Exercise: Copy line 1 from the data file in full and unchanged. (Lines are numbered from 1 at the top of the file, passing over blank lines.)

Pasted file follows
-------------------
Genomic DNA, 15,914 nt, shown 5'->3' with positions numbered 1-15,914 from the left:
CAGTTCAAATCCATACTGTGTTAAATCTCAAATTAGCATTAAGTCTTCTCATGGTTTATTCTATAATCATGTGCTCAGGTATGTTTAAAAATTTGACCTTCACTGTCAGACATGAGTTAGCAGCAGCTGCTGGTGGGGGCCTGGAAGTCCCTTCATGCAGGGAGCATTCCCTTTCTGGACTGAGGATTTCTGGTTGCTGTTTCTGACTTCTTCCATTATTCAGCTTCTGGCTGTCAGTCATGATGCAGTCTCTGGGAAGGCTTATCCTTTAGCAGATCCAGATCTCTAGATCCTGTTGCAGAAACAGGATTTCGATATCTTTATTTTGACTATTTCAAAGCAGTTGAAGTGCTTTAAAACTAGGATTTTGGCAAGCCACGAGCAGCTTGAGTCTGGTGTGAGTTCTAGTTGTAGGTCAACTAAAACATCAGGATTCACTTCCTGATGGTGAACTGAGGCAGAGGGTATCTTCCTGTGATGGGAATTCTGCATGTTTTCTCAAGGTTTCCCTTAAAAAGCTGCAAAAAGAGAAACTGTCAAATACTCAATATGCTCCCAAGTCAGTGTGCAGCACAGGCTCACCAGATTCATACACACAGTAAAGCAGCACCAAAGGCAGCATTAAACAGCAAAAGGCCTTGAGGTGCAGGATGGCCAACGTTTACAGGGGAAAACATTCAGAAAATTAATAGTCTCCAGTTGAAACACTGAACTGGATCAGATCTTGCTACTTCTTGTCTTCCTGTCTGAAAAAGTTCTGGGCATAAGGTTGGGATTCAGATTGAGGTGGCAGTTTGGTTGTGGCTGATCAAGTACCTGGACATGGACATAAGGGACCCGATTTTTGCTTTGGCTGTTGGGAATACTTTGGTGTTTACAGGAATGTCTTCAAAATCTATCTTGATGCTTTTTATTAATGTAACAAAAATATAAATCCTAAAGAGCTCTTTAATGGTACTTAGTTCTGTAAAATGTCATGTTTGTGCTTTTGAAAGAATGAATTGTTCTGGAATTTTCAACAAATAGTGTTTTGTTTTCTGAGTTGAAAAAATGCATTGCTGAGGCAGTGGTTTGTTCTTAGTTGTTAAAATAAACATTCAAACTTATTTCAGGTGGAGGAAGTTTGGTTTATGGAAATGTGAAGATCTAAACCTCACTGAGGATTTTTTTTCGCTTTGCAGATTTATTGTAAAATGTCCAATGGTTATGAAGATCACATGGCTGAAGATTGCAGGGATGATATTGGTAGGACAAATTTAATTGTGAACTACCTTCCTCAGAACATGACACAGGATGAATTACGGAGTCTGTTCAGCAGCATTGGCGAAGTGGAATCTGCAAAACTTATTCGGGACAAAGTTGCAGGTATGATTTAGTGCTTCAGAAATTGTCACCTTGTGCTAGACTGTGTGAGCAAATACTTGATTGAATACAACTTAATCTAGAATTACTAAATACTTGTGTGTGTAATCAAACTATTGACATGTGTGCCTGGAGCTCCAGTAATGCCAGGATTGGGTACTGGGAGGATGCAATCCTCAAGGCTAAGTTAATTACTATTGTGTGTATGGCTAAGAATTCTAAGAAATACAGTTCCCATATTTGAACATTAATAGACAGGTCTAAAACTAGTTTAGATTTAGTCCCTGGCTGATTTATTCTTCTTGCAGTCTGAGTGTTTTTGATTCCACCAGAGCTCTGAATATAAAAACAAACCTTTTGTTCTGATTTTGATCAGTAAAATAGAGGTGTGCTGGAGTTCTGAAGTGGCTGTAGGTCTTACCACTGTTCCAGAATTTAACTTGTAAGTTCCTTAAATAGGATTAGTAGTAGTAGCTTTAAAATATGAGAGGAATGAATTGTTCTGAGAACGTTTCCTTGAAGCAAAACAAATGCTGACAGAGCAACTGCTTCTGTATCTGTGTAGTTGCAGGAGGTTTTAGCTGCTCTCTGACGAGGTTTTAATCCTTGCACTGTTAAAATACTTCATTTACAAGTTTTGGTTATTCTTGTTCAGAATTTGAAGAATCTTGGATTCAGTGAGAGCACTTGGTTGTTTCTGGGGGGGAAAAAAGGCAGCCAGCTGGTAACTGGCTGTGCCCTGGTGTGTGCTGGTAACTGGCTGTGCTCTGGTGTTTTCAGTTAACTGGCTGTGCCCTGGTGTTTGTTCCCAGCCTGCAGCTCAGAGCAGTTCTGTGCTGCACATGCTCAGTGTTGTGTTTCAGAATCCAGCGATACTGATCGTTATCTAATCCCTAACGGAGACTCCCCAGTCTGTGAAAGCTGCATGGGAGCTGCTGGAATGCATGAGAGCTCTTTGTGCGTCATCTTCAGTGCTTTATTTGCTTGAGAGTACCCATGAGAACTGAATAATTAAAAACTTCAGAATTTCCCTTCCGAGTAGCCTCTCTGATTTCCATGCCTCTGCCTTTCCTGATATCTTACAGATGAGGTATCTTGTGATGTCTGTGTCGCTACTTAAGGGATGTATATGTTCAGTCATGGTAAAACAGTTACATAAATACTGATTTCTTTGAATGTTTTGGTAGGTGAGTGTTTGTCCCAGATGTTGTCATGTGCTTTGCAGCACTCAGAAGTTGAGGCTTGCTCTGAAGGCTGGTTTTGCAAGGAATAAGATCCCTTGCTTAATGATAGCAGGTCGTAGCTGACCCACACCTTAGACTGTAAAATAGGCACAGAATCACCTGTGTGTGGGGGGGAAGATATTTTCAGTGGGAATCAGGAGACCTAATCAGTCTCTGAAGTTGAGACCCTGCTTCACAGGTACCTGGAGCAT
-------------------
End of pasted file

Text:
Genomic DNA, 15,914 nt, shown 5'->3' with positions numbered 1-15,914 from the left: